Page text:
Sacred Books of the East eBook

This eBook from the Gutenberg Project consists of approximately 632 pages of information about Sacred Books of the East.
the defects of tradition by their aid.  Burnouf, laying aside tradition as found in Anquetil’s translation, consulted it as found in a much older and purer form, in a Sanscrit translation of the Yasna made in the fifteenth century by the Parsi Neriosengh in accordance with the old Pahlavi version.  The information given by Neriosengh he tested, and either confirmed or corrected, by a comparison of parallel passages and by the help of comparative grammar, which had just been founded by Bopp, and applied by him successfully to the explanation of Zend forms.  Thus he succeeded in tracing the general outlines of the Zend lexicon and in fixing its grammatical forms, and founded the only correct method of interpreting the “Avesta.”  He also gave the first notions of a comparative mythology of the “Avesta” and the “Veda,” by showing the identity of the “Vedic Yama” with the “Avesta Yima,” and of Traitana with Thraetaona and Feridun.  Thus he made his “Commentaire sur le Yasna” a marvellous and unparalleled model of critical insight and steady good sense, equally opposed to the narrowness of mind which clings to matters of fact without rising to their cause and connecting them with the series of associated phenomena, and to the wild and uncontrolled spirit of comparison, which, by comparing everything, confounds everything.  Never sacrificing either tradition to comparison or comparison to tradition he knew how to pass from the one to the other, and was so enabled both to discover facts and to explain them.

At the same time the ancient Persian inscriptions at Persepolis and Behistun were deciphered by Burnouf in Paris, by Lassen in Bonn, and by Sir Henry Rawlinson in Persia.  Thus was revealed the existence, at the time of the first Achaemenian kings, of a language closely connected with that of the “Avesta,” and the last doubts as to the authenticity of the Zend books were at length removed.  It would have required more than an ordinary amount of scepticism to look still upon the Zend as an artificial language, of foreign importation, without root in the land where it was written, and in the conscience of the people for whom it was written, at the moment when a twin language, bearing a striking likeness to it in nearly every feature, was suddenly making itself heard from the mouth of Darius, and speaking from the very tomb of the first Achaemenian king.  That unexpected voice silenced all controversies, and the last echoes of the loud discussion which had been opened in 1771 died away unheeded.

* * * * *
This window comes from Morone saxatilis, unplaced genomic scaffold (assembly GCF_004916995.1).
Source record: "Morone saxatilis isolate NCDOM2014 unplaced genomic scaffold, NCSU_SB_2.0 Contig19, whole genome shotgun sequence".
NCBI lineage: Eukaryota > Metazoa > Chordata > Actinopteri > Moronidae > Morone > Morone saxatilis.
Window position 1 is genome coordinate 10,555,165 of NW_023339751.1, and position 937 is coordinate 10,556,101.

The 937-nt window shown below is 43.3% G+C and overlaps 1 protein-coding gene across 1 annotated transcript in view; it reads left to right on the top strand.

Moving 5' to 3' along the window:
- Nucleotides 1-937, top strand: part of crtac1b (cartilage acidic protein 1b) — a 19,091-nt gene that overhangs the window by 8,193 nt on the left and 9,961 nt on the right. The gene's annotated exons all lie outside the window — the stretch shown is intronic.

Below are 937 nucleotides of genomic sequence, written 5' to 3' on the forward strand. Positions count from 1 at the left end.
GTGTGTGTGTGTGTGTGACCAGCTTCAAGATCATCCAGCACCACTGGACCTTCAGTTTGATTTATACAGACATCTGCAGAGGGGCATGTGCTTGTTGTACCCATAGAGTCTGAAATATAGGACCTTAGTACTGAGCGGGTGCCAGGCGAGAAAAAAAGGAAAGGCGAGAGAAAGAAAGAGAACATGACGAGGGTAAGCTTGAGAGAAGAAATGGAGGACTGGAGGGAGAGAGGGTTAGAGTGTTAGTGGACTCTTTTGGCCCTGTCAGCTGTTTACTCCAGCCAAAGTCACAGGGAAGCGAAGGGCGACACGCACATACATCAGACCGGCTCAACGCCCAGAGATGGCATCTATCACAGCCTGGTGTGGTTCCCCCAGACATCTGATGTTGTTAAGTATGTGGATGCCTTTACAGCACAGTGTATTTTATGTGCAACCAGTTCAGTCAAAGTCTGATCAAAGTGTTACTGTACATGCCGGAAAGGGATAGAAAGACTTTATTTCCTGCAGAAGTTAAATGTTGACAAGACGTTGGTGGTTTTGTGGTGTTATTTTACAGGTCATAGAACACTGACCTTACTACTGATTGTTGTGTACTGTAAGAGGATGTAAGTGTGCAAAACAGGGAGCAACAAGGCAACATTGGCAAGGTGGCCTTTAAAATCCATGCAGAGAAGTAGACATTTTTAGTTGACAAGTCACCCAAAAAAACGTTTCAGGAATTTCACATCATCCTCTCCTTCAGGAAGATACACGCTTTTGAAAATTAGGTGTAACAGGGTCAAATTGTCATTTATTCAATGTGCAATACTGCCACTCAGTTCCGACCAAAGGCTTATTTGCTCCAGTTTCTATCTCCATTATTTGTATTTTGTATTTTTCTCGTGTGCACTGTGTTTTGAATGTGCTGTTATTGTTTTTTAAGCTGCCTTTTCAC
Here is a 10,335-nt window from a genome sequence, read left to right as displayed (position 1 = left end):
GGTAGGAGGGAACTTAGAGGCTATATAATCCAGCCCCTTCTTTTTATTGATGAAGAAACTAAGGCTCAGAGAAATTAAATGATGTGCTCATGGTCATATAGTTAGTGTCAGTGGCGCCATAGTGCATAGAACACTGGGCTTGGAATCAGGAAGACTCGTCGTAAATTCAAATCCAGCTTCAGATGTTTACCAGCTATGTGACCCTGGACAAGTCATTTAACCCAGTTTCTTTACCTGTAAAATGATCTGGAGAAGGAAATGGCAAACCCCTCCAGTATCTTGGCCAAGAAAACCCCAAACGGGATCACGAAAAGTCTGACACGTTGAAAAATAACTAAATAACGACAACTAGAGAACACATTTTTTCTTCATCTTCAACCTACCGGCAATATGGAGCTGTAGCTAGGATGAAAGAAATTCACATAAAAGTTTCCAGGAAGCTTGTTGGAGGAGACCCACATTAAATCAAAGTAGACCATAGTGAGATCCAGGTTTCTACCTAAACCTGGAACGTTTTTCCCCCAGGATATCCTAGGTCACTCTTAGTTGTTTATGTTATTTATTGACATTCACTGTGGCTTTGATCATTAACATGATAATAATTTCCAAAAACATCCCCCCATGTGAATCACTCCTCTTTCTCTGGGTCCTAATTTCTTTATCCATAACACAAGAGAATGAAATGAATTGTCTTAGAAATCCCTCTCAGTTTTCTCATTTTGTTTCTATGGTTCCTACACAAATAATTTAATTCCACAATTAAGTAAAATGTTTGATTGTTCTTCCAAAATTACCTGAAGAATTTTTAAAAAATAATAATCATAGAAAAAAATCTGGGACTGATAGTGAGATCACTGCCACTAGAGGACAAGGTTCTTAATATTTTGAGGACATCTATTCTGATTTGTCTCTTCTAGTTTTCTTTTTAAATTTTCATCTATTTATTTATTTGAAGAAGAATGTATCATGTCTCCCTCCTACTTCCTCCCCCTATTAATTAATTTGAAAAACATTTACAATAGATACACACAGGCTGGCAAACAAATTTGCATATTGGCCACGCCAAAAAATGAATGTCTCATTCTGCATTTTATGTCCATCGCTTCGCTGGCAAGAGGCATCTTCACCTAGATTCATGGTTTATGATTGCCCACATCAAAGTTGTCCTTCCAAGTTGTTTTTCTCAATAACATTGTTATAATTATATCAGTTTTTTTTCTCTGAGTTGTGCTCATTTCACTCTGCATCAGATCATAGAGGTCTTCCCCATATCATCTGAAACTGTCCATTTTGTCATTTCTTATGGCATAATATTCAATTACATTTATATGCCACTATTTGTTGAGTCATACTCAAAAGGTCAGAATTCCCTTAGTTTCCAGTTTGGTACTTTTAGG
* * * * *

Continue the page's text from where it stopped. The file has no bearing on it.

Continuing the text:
[Footnote 9:  A century ago, it is said, they still numbered nearly 100,000 souls; but there now remain no more than 8,000 or 9,000, scattered in Yazd and the surrounding villages.  Houtum-Schindler gave 8,499 in 1879; of that number there were 6,483 in Yazd, 1,756 in Kirman, 150 in Teheran.]



Ahura Mazda spake unto Spitama Zarathustra, saying:—­

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